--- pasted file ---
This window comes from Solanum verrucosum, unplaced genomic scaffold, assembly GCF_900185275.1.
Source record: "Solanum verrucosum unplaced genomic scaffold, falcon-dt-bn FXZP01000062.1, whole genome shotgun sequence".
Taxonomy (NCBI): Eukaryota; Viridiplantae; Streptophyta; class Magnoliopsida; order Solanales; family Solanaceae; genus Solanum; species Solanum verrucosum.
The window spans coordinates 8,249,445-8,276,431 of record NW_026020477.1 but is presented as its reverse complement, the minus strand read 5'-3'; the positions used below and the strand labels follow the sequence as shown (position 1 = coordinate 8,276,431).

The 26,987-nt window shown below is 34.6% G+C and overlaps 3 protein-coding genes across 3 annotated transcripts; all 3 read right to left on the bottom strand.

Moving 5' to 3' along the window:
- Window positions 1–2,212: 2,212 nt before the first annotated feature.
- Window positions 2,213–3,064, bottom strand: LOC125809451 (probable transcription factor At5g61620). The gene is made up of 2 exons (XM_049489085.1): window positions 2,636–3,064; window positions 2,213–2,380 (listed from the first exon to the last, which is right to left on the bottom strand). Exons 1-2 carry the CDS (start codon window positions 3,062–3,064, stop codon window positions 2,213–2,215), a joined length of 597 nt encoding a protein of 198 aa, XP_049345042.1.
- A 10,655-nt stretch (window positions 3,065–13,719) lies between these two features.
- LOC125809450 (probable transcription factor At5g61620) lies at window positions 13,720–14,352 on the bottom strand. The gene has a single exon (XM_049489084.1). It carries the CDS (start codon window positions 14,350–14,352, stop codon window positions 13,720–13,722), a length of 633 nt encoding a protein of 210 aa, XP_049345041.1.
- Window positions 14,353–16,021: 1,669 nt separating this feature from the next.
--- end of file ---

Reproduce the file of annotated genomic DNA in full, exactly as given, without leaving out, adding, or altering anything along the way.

This window comes from Solanum verrucosum, unplaced genomic scaffold, assembly GCF_900185275.1.
Source record: "Solanum verrucosum unplaced genomic scaffold, falcon-dt-bn FXZP01000062.1, whole genome shotgun sequence".
Taxonomy (NCBI): Eukaryota; Viridiplantae; Streptophyta; class Magnoliopsida; order Solanales; family Solanaceae; genus Solanum; species Solanum verrucosum.
The window spans coordinates 8,249,445-8,276,431 of record NW_026020477.1 but is presented as its reverse complement, the minus strand read 5'-3'; the positions used below and the strand labels follow the sequence as shown (position 1 = coordinate 8,276,431).

The 26,987-nt window shown below is 34.6% G+C and overlaps 3 protein-coding genes across 3 annotated transcripts; all 3 read right to left on the bottom strand.

Moving 5' to 3' along the window:
- Window positions 1–2,212: 2,212 nt before the first annotated feature.
- Window positions 2,213–3,064, bottom strand: LOC125809451 (probable transcription factor At5g61620). The gene is made up of 2 exons (XM_049489085.1): window positions 2,636–3,064; window positions 2,213–2,380 (listed from the first exon to the last, which is right to left on the bottom strand). Exons 1-2 carry the CDS (start codon window positions 3,062–3,064, stop codon window positions 2,213–2,215), a joined length of 597 nt encoding a protein of 198 aa, XP_049345042.1.
- A 10,655-nt stretch (window positions 3,065–13,719) lies between these two features.
- LOC125809450 (probable transcription factor At5g61620) lies at window positions 13,720–14,352 on the bottom strand. The gene has a single exon (XM_049489084.1). It carries the CDS (start codon window positions 14,350–14,352, stop codon window positions 13,720–13,722), a length of 633 nt encoding a protein of 210 aa, XP_049345041.1.
- Window positions 14,353–16,021: 1,669 nt separating this feature from the next.